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Alex Trebek passing a deep loss

Alex Trebek arrives at the 38th Annual Daytime

Alex Trebek arrives at the 38th Annual Daytime Emmy Awards show in Las Vegas, Nevada, on June 19, 2011. The longtime Jeopardy! TV host has died on Nov. 8, 2020, after a battle with Stage 4 pancreatic cancer. Credit: AFP via Getty Images/ADRIAN SANCHEZ-GONZALEZ

I am so saddened by the death of "Jeopardy!" host Alex Trebek ["Beloved ‘Jeopardy!’ host," News, Nov. 9]. His passing feels personal to me, as I avidly watched "Jeopardy!" Embedded in his words and actions on stage was a sense of honesty, unfailing courtesy, dignity, respect and, especially, an appreciation for the pursuit and celebration of knowledge. It is not far-fetched to say that he helped mold the character of a generation of viewers. Trebek’s courage was on display as he battled pancreatic cancer, given his slim chance of surviving. Yet each day he continued to inspire millions of people facing this grave disease as he allowed for an optimistic outcome. His hopeful attitude and courage helped me redesign my life to get through the deep emotional pain I experienced after both my parents passed away in the past 12 months. As I daily waded through the heartache, part of the courage and strength transmitted by Trebek became a lens through which I viewed and processed my pain. Eventually, I was able to reconcile my parents’ loss with the dichotomous nature of life, and recommit to a healthier, more generous view of reality.

Vasilios Vasilounis,


Shinnecock needs should be heard

Despite the drastic changes taking place in our country, one reality that has not changed and I believe needs addressing is the exploitation of the Shinnecock people through the removal and desecration of their ancestral land and burial grounds, the trampling of their contractual rights as a sovereign nation, as well as restrictions on their commercial enterprises. The Shinnecocks have inhabited Long Island for some 10,000 years and are staging a protest by way of an encampment on their aboriginal land in Southampton to protest issues that have impacted them since 1640 ["Shinnecocks begin weeks of protest," News, Nov. 2]. Native Americans comprise only about 1% of the U.S. population but have the highest levels of poverty, alcoholism, substance misuse and suicide, as well as high rates of diabetes. One goal of the protest is to meet with Southampton and state officials, including Gov. Andrew M. Cuomo, to address the commercial obstacles with their signage, the development of a medical marijuana facility and three casinos. The Shinnecock Nation needs this revenue to address its urgent health needs.

Cathy Carballeira,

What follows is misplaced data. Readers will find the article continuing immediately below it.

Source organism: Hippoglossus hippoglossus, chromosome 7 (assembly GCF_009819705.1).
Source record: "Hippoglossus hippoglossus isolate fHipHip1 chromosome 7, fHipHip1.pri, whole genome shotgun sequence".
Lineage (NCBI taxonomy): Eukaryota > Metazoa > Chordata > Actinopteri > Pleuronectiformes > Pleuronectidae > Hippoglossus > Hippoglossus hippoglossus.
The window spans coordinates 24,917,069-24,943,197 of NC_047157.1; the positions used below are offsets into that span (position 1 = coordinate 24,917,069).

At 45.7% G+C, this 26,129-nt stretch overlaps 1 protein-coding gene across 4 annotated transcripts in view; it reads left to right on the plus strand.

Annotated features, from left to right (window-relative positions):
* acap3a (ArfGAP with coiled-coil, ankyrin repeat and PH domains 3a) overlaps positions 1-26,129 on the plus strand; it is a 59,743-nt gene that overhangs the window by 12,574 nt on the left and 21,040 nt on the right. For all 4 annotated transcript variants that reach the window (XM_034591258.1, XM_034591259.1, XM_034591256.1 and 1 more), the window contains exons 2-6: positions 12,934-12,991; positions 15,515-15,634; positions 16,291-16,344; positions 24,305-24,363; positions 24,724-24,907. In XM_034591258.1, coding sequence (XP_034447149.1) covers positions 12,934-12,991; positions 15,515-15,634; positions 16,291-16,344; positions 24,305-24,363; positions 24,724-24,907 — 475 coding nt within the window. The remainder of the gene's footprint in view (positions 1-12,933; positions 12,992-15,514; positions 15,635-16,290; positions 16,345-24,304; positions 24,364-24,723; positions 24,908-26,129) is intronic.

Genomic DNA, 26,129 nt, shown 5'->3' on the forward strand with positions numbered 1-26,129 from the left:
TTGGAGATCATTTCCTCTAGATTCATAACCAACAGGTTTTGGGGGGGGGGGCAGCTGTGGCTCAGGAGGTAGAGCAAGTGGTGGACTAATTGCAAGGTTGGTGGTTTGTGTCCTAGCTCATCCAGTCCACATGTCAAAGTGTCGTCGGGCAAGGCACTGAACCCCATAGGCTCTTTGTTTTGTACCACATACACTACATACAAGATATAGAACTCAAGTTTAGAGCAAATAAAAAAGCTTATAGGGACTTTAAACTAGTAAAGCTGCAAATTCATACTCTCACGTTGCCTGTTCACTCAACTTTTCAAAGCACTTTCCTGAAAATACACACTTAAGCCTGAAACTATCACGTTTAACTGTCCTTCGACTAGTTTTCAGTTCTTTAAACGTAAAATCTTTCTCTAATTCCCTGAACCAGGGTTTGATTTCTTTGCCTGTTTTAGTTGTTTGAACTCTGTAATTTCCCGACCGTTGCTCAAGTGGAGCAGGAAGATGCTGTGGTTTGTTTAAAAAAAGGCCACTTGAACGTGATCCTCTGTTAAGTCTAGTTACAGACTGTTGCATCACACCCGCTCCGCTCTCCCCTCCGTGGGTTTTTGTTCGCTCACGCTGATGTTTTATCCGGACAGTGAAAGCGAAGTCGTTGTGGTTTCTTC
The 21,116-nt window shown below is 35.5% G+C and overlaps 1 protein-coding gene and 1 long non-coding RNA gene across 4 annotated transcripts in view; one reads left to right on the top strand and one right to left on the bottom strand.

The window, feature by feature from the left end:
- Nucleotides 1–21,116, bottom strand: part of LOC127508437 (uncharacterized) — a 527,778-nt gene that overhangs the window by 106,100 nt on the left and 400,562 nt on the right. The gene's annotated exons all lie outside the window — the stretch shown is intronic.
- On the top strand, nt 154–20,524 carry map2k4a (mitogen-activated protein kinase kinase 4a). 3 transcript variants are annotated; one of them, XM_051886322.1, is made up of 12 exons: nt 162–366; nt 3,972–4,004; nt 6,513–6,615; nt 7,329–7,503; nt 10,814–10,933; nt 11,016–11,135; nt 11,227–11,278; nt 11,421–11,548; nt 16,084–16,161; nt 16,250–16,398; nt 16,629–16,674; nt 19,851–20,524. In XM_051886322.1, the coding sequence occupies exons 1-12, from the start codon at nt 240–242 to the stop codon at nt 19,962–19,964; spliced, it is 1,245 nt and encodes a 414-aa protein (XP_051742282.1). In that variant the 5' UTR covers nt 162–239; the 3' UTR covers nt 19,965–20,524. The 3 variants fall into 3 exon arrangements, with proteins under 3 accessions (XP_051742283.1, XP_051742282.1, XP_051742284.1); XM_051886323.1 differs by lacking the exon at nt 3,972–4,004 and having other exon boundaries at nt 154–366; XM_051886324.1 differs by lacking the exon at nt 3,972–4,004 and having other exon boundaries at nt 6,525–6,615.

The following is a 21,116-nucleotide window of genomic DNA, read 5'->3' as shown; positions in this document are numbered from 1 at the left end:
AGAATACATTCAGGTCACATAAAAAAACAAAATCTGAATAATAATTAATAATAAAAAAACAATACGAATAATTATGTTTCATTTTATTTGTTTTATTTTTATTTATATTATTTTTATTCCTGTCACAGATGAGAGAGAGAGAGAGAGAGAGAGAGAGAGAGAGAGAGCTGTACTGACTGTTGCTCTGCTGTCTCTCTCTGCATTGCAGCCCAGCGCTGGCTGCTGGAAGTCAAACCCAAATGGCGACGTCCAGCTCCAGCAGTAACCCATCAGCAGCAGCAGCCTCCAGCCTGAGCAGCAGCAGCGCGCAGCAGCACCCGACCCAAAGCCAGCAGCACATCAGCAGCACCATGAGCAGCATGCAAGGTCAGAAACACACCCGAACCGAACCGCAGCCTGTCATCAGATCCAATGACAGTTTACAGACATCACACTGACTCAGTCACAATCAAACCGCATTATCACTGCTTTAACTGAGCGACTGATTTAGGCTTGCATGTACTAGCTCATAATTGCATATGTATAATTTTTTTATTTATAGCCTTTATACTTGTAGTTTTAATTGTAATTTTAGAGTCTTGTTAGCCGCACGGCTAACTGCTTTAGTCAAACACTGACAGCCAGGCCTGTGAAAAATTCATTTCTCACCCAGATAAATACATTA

Editor’s note: The writer worked on a community needs assessment of the Unkechaug Nation in Mastic for the Stony Brook University Research Foundation.

Transit execs deserve some understanding

Larry Penner writes that Long Island Rail Road riders need to know when they can return to normal work environments ["LIRR riders deserve answers today," Letters, Nov. 6]. Pat Foye, Metropolitan Transportation Authority chairman, and Phil Eng, LIRR president, cannot give those answers because the COVID-19 pandemic hit us all like a bomb. To criticize them for not keeping promises about new services seems unfair.

Their priority now must be preserving current service levels for when Manhattan commuting returns to normal levels and trains can accommodate those returning travelers. That’s why I believe the imperative now is to obtain funds from Washington to ease the MTA’s unprecedented fiscal crisis and prevent draconian service cuts. In a normal world, Foye and Eng could concentrate on opening new projects such as Main Line Third Track and East Side Access.

At least work on these project is continuing. It’s easy to criticize transit managements from afar. I am a retired LIRR manager, and in my 25 years there I lived through many crises — weather events, terrorism, electrical blackouts, service disruptions, accidents, labor unrest. Nothing compares to the COVID-19 crisis.

Andrew Sparberg,


Editor’s note: The writer is a transit historian.

Cuomo’s selective use of National Guard

I see that Gov. Andrew M. Cuomo plans to deploy the National Guard to airports to make sure peaceful people entering New York from a restricted state are quarantined, but he did not see a need to deploy the National Guard when there was rioting and destruction in New York City ["Some ‘hot spot’ rules to be eased, Gov says," News, Nov. 7].

Kenneth M. Hartmann,

Port Jefferson

Tax Foundation data not helpful

The article "Poor grade on taxes" [LI Business, Oct. 22] about this state’s high taxes cited Tax Foundation data, which I believe lead to a ridiculous conclusion.

The article points out that the best tax climates are in Wyoming, South Dakota and Alaska, and the worst are in New Jersey, California and New York. Few companies are moving to those states, which have populations under a million and provide minimal services compared with New York. I believe New York and California have the country’s greatest corporations, and without these two states, our country would not be as great as it is today.

I believe the foundation’s findings are an insult to intelligent readers.

Paul Besmertnik,